It’s April Fools’ Day and Google is playing a prank on users with an 8-bit version of Google Maps. The pixelated maps are meant to emulate the low-resolution graphics of the original Nintendo and Famicom video game consoles that many of us grew up with.
To switch to the retro-looking “8-bit Quest Maps”, click on the Start Your Quest box at the bottom left hand corner of the screen in Google Maps. In a dig at users, Google says the “8-bit Quest Maps is our Beta Maps technology and has certain system requirements. Your system may not meet the minimum requirements for 8-bit computations”.
The 8-bit maps, which reminds you of the first Legend of Zelda released in July 1987, lets you view 8-bit landmarks, be a hero, explore the world and find hidden monsters. For example, zooming in on the Pyramids of Giza reveals 8-bit icons of the Pyramids and The Sphinx.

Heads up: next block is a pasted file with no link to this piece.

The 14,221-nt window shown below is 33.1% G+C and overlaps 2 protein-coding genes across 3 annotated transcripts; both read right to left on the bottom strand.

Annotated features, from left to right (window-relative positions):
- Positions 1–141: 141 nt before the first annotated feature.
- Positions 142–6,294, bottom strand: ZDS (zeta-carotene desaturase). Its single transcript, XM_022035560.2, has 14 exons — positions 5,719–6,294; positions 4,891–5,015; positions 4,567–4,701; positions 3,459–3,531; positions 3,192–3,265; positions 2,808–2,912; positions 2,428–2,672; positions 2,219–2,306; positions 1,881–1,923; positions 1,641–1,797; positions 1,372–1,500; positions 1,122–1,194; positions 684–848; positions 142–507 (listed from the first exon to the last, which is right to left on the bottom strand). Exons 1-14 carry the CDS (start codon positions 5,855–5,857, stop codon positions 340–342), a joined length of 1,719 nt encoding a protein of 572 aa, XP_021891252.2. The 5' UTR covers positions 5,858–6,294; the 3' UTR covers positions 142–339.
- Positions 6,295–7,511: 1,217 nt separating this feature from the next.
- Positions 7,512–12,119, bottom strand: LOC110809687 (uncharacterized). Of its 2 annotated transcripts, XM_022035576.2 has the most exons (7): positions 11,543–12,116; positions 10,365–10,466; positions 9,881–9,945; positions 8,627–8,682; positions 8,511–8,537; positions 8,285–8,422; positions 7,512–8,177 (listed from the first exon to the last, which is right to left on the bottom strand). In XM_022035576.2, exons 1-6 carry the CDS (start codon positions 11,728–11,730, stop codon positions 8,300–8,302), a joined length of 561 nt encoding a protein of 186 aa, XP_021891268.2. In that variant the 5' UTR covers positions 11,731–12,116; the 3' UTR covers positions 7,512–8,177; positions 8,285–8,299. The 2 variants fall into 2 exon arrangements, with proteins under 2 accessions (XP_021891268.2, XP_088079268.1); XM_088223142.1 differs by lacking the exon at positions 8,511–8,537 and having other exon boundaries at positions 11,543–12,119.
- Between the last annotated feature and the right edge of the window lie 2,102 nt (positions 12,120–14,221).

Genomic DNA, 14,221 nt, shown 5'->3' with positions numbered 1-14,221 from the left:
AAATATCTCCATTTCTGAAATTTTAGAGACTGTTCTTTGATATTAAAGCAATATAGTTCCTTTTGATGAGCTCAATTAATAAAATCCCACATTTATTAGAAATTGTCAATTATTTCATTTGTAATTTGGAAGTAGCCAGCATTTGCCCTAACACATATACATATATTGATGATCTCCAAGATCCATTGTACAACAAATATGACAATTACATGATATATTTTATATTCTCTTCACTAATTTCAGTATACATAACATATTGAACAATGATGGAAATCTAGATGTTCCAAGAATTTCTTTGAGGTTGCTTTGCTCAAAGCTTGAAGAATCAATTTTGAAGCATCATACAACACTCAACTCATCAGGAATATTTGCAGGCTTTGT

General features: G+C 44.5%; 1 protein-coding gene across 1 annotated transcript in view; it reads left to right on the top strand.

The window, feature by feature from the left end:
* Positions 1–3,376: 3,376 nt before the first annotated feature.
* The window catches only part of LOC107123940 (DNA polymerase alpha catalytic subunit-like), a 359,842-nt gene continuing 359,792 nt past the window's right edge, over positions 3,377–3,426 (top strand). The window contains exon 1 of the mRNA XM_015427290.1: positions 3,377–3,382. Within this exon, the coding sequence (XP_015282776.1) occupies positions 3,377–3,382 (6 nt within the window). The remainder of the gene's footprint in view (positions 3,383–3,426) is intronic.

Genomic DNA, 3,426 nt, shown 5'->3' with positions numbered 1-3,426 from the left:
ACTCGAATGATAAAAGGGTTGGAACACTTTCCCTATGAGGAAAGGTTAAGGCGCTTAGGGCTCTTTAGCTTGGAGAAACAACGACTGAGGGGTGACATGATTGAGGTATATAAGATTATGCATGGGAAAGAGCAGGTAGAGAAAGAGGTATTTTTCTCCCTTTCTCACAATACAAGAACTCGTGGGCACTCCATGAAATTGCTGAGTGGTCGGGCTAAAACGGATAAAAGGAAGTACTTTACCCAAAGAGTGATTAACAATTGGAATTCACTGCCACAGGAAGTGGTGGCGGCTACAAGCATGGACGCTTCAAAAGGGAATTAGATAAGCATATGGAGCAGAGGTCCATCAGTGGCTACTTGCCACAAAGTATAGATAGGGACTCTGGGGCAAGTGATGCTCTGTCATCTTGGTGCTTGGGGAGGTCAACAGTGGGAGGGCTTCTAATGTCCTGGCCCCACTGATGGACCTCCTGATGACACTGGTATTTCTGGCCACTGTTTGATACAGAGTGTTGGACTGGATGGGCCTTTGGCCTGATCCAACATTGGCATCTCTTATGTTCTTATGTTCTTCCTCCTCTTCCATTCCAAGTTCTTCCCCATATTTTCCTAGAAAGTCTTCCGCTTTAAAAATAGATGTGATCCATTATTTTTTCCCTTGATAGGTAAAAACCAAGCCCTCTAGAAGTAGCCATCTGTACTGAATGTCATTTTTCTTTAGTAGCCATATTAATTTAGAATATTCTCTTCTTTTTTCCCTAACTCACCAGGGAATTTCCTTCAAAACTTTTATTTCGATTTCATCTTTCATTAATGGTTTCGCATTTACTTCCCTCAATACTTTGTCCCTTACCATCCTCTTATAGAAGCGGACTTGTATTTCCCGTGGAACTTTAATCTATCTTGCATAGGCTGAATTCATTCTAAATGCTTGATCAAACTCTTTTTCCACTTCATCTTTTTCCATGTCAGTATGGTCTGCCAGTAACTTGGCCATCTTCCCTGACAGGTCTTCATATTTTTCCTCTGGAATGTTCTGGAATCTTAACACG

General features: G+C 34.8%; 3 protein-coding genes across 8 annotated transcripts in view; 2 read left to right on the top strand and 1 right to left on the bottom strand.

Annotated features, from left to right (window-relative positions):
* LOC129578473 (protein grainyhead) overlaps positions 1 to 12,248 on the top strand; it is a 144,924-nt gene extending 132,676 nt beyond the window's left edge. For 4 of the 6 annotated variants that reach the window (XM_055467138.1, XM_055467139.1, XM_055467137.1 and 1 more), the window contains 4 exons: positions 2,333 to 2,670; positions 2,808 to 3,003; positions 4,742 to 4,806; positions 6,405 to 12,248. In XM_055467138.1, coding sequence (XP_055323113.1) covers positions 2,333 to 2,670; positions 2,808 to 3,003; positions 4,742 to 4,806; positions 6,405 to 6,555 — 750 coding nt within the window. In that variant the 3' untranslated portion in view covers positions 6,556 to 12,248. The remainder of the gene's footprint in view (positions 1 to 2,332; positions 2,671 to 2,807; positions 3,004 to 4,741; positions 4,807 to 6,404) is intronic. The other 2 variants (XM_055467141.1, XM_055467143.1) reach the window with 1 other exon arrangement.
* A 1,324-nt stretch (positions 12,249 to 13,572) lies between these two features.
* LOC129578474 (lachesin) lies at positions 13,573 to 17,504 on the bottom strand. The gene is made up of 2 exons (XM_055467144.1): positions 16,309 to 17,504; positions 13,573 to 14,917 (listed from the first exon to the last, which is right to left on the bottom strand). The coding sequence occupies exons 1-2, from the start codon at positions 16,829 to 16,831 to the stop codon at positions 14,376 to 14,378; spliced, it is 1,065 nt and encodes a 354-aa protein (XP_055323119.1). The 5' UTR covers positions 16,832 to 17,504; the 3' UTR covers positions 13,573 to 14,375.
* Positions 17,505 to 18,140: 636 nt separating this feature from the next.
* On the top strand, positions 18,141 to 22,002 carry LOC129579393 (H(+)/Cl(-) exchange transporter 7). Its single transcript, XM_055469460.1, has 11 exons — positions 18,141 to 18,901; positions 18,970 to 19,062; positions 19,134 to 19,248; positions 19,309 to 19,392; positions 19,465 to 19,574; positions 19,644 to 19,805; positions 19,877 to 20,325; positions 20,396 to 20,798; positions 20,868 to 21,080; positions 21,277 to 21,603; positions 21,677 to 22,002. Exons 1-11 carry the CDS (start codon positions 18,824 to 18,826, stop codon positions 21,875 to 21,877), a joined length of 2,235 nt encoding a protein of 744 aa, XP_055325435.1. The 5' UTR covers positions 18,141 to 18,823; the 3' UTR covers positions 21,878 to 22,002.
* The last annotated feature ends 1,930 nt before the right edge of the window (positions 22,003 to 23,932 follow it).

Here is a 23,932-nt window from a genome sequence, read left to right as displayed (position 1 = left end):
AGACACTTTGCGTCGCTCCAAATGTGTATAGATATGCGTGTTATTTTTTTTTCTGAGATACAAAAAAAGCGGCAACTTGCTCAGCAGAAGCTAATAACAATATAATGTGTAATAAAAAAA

If you explore the map further, you will notice images of Nooglers or new Google employees donning propeller hats at every Google office location around the world. At Google’s headquarters in Mountain View, California, you will discover a dinosaur and a giant Android robot.
In a blog post yesterday, Tatsuo Nomura, software engineer for Google Maps, said: “In our pursuit of new digital frontiers, we realized that we may have left behind a large number of users who couldn’t access Google Maps on their classic hardware. Surprisingly, the Nintendo Entertainment System (NES) was unsupported, despite its tremendous popularity with over 60 million units sold worldwide”.
He added: “Our engineering team in Japan understood the importance of maps on retro game systems. With the power of Google’s immense data centers, and support from Nintendo and Square Enix, we were able to overcome the technical and design hurdles of developing 8-bit maps. Today, we’re excited to announce the result: a version of Google Maps for NES, with beautiful low-res graphics, simple and intuitive controls, and a timeless soundtrack”.
Google has also produced a YouTube video on Google Maps for NES and promises to make it available in the Google Store as soon as possible. A mobile version for Game Boy is also under development. While we know this is a prank, the video brings back memories of video gaming in the 80s. Remember blowing into game cartridges to fix a stalled game?